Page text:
Grape Expectations

A few weeks ago, our neighbor texted us to see if we were interested in starting some grape vines as he had extra. My husband, full of wisdom and realizing we were about a week away from having our third child, looked at me and said, “I was about to text him back and tell him no ‘cause we’re not, right?... I mean, you’re 9 months pregnant and we said we’re taking a break from the garden this year.” He was right.  I knew he was right. But how could I say no to free fruit plants?? After a “brief” discussion, a flutter or two of my eye lashes, my wonderful and gracious husband agreed to dig up a row of old plants that had been struggling the last few years to make room for these new grape vines. We texted him back, “Absolutely!” Our neighbor agreed to drop them by later that day.  To say I was excited was an understatement.  I’m sure I spent the morning entertaining myself, imagining various names for our new vineyard.  Sure, I realize it was just one row... but a girl can dream, can’t she?

When the doorbell rang, I made my way to the door.  But my enthusiasm quickly turned to confusion when he entered the house.  There, in our foyer stood our neighbor with what looked like a pale of… small twigs?  What on earth?!  I had envisioned beautiful grape plants, but what he brought us were sticks.  I kid you not.  No leaves, no roots.  Honestly, they looked like something you would use to play fetch with your dog.  Well, maybe other dogs.  Definitely not our dog.  Jackson doesn’t play fetch.  He finds large branches in the woods and roams through the front yard chewing them into mulch.  Let’s just say, it makes cutting the grass an adventure.  But… I digress.

Our neighbor must have read the confusion on my face.  He smiled and informed me that these were not traditional plants with roots and leaves; they were “hardwood cuttings.”  He assured me that looks can be deceiving.  While these cuttings may not look like plants, they would soon sprout roots and buds if we kept the ends damp and quickly got them into the soil. He estimated that these cuttings would yield grapes within three years.  Further research on my part confirmed what he told us.  Apparently, growers (viticulturists) prefer to use hardwood cuttings over seedlings to propagate vines for two reasons.  First, vineyards can increase their yield at a faster and more cost effective rate. Second, cuttings help maintain the purity of the vine by reproducing an exact replica of the parent plant.  In other words, cuttings maintain the genetic integrity of the parent plant’s DNA compared to seed born vines or introducing new vines to an existing vineyard.  Isn’t it funny how first impressions can leave you eating humble pie?

The next day, we put these cuttings in the ground and watered them.  Over the next few weeks, we noticed small buds forming and growing.  By late last week, approximately four weeks after putting these “sticks” into the ground, leaves sprouted.  Life was coming forth from what had appeared to be dead.

Of course God would have me pause and reflect on this as we approach Easter.  The story of the crucifixion is a reminder to us that not all is as it seems.  When they crucified and buried Christ, they assumed He was dead.  They assumed they had won.  For His followers, they assumed all hope was gone.  But on the third day, hope sprouted from the grave and declared that suffering and death no longer had the final word!  What a powerful message.  It’s especially encouraging for us in the face of what we are experiencing in our world today.  I know I don’t have to convince anyone of the havoc that fear, pain & death are having through this pandemic.  But for those who walk with Jesus, we understand that the appearance of death does not mean this is how the story ends.  We have been promised a living hope that is alive within us:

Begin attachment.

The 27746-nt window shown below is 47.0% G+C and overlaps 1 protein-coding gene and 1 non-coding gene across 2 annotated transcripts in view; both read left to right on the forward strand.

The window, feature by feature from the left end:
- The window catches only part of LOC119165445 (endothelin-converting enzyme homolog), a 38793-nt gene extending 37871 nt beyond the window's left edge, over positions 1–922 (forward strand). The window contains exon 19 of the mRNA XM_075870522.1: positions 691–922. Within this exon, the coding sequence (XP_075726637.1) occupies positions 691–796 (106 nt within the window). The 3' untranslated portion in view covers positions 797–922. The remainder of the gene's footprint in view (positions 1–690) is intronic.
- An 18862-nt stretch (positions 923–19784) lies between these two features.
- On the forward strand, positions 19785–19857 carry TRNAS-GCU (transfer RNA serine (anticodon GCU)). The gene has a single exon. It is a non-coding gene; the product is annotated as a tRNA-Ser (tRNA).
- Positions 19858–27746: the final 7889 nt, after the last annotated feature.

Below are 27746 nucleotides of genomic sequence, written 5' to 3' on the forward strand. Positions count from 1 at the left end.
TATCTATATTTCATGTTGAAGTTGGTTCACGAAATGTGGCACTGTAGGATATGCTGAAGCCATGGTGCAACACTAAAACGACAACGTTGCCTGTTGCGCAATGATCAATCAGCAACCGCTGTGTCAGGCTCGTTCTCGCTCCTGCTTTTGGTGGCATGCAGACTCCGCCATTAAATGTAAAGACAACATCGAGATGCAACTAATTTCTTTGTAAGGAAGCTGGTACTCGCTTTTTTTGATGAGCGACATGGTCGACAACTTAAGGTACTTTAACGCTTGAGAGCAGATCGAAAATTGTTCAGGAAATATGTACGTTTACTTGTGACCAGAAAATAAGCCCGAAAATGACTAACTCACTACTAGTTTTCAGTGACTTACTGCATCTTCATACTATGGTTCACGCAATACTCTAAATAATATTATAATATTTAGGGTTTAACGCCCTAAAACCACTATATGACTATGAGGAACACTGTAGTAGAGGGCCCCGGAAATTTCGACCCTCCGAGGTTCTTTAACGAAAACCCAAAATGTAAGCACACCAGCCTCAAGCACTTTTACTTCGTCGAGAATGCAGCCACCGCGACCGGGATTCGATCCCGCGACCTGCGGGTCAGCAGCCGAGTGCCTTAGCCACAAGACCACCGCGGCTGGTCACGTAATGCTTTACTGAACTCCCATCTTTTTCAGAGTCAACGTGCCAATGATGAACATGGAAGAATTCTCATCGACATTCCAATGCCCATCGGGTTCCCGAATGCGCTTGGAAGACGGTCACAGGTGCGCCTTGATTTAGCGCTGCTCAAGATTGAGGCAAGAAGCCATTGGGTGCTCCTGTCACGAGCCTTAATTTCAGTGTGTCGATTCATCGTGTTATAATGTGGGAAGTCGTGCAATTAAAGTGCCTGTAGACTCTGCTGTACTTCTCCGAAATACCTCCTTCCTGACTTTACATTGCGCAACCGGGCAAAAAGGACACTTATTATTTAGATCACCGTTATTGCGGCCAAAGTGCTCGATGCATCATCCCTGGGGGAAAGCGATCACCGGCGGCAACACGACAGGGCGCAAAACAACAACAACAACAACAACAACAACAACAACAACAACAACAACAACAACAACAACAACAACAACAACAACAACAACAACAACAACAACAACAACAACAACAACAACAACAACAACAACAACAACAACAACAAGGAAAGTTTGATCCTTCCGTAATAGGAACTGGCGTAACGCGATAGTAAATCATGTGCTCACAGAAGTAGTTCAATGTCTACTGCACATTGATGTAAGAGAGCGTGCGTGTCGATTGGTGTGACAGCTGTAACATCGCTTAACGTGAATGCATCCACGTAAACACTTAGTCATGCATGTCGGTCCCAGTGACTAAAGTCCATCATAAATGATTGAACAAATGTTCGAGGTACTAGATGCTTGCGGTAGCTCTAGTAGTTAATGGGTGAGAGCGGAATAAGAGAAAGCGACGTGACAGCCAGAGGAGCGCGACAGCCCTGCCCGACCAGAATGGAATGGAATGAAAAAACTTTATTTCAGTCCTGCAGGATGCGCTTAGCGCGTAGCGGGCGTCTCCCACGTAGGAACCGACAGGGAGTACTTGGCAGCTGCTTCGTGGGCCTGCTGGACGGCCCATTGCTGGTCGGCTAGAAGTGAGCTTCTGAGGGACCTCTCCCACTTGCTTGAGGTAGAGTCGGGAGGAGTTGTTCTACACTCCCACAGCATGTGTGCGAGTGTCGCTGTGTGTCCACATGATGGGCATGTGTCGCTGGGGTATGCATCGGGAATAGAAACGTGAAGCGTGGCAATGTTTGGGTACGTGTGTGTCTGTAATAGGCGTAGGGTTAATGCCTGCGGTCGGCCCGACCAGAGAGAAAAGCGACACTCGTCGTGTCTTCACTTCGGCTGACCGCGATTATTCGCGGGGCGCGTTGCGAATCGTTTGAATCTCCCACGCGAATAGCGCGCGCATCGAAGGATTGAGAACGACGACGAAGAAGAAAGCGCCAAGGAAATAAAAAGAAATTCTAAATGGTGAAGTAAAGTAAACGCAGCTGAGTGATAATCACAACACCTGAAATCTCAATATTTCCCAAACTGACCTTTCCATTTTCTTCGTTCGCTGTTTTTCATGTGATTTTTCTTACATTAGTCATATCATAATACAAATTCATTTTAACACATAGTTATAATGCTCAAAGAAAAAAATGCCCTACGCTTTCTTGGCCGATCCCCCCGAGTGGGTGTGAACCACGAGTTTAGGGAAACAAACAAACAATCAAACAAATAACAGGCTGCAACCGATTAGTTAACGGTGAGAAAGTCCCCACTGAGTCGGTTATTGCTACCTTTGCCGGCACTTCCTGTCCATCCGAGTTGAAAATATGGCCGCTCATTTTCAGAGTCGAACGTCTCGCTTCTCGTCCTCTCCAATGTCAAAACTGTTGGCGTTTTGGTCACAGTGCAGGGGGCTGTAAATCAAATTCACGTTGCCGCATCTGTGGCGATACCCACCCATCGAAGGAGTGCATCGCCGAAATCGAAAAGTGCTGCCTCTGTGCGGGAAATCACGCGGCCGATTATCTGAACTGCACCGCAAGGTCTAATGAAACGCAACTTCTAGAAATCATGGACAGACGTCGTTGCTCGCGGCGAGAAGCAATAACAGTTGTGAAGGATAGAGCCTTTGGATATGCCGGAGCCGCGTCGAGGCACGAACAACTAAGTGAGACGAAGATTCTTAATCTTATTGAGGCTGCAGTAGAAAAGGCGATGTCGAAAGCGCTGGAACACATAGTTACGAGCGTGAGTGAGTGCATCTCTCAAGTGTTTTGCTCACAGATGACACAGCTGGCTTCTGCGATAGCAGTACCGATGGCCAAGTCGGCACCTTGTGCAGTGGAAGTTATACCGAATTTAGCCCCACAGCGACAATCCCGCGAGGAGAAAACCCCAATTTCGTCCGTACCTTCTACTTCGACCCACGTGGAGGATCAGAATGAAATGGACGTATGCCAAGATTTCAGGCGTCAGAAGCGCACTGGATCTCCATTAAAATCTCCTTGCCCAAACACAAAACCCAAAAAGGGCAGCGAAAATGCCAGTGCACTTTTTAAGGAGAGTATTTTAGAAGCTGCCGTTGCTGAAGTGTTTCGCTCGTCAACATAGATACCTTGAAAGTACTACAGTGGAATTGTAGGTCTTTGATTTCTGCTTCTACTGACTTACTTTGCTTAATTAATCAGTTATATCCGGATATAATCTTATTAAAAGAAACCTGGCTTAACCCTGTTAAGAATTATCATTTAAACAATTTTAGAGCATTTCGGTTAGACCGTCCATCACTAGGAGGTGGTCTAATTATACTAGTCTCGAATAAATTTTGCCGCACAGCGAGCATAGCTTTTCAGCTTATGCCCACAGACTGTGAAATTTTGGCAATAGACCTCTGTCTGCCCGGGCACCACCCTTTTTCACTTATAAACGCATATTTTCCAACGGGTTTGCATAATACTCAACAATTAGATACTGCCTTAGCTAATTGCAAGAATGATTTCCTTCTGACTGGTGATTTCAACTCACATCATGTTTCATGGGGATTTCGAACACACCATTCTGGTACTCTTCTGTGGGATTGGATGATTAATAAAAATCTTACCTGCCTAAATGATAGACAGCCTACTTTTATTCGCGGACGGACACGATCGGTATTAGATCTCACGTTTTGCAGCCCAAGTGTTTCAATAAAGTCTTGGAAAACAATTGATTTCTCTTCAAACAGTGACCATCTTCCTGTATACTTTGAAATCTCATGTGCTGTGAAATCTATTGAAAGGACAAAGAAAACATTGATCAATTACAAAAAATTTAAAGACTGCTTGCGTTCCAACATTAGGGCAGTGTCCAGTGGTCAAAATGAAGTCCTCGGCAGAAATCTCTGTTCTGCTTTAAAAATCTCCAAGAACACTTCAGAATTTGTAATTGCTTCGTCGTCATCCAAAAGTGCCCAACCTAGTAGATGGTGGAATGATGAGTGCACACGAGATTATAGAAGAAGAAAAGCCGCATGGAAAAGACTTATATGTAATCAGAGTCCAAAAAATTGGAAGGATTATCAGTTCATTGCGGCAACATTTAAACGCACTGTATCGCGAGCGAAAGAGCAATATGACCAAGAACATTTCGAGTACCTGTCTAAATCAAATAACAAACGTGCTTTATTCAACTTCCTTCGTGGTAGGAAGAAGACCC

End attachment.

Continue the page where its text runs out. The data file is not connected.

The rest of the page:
“What a God we have! And how fortunate we are to have him, this Father of our Master Jesus! Because Jesus was raised from the dead, we’ve been given a brand-new life and have everything to live for, including a future in heaven—and the future starts now! God is keeping careful watch over us and the future. The Day is coming when you’ll have it all—life healed and whole.” (1 Peter 1:3-5 MSG).

This Easter season, I want to encourage us to reflect on this hope.  Choose to invite Jesus to help you see past the fear, pain, and death the world is fixated on.  Choose to fill your mind, heart, and soul with the goodness of God and His promises of a hope and future (Jeremiah 29:11).  Take time this Easter season to reignite your connection with Him.  Make time to listen to the Holy Spirit through prayer, scripture, worship, and time in the beauty of His creation.  Choose to remember that you are called to be salt and light in a world gone mad.

I want to encourage you to take some time to ask the Holy Spirit how to offer this living hope to those around you.  Don’t be quick to dismiss the role you play.  Sometimes our beginnings are humble buds that have yet to become something more.  Maybe hope is taking groceries to an elderly neighbor.  Maybe it means enjoying an expended meal together with your kids.  Maybe it means calling to pray with someone who’s facing more difficulties than you.  Whatever God leads you to do, remember to exhale, breath in deeply, and rest knowing that you are a cutting taken from the true Vine; you carry his DNA.  He has planted you in good soil and the Master Gardener is working to grow you up.

2 thoughts on “Grape Expectations”

  1. Aimee. Once again you’ve blessed my soul. Very good word….I knew you couldn’t resist those free grapevines sticks. When I lived in South Carolina I was gifted a bucket of sticks…I’ll never forget this lesson. Keep writing. This is good stuff. Feeds my soul.

  2. What a beautiful picture of resurrection! Thanks for sharing Aimee. A blessed Easter to you and your family. Hugs.

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